9-year-old web developer Lauren Boyle is named Digital Girl of the Year

30 Oct 2014

Lauren Boyle, founder, Cool Kids Studio (image via @laurenboyletech on Twitter)

Advocate for girls in STEM and developer of three websites at just nine years old, the remarkable Lauren Boyle has been named EU Digital Girl of the Year 2014.

Dubliner Lauren Boyle is the founder of Cool Kids Studio, an initiative that spans three websites she has built herself.

Boyle was recently presented with a Next Generation Award for Excellence at the Irish Internet Association’s Dot IE Net Visionary Awards, while Cool Kids Studio was recognised in the websites category at this year’s CoderDojo Coolest Projects Awards.

Boyle was also shortlisted as an EU Digital Girl of the Year finalist and today, Thursday, she has been recognised at the European Ada Awards ceremony in Rome as part of the e-Skills Making a Career with Digital Technologies event.

Our EU Digital Girl of the Year 2014 was apparently gobsmacked at the result, but it comes as no surprise to those of us at Silicon Republic towers who have been following Boyle’s development with great interest and admiration.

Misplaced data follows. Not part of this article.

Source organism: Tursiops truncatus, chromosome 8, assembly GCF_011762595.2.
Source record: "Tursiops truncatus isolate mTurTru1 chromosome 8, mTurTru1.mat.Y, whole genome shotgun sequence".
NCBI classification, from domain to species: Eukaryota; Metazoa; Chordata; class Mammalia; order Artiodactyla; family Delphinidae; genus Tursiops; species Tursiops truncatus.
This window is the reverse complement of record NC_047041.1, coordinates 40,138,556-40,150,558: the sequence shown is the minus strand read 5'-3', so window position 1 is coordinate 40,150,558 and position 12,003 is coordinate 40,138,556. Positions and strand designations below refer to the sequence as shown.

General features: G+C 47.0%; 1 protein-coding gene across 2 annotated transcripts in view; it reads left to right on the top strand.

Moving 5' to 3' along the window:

The original Cool Kids Studio website teaches children aged three to 12 life skills with advice on what to do on a rainy day, how to deal with bullies, making friends and meditation. Within a few months of going live, the site had already received thousands of hits.

Boyle has since branched out with a sister site focused on healthy eating and a maker site with projects for kids to try.

Lauren Boyle before she was named Digital Girl of the Year 2014 at the Ada Awards

Lauren pictured before the Ada Awards ceremony in Rome (photo via @taniaindublin on Twitter)

As a resource for kids developed by a kid, Boyle’s websites are as useful for parents and educators as they are for the target audience. She has even presented a proposal to Minister of State for Skills, Research and Innovation Damien English, TD, suggesting that Cool Kids Studio become part of the primary education curriculum to address ‘emotional learning’.

As well as naming Boyle as EU Digital Girl of the Year 2014, the Ada Awards also presented engineer Esther Roure Vila, who was nominated by her colleagues at Cisco, with the 2014 Digital Woman of the Year award, while UK organisation Stemettes was recognised as the European Digital Impact Organisation of the Year.

Women Invent Tomorrow is Silicon Republic’s campaign to champion the role of women in science, technology, engineering and maths. It has been running since March 2013, and is kindly supported by Accenture Ireland, Intel, the Irish Research Council, ESB, Twitter, CoderDojo and Science Foundation Ireland.

Elaine Burke is the editor of Silicon Republic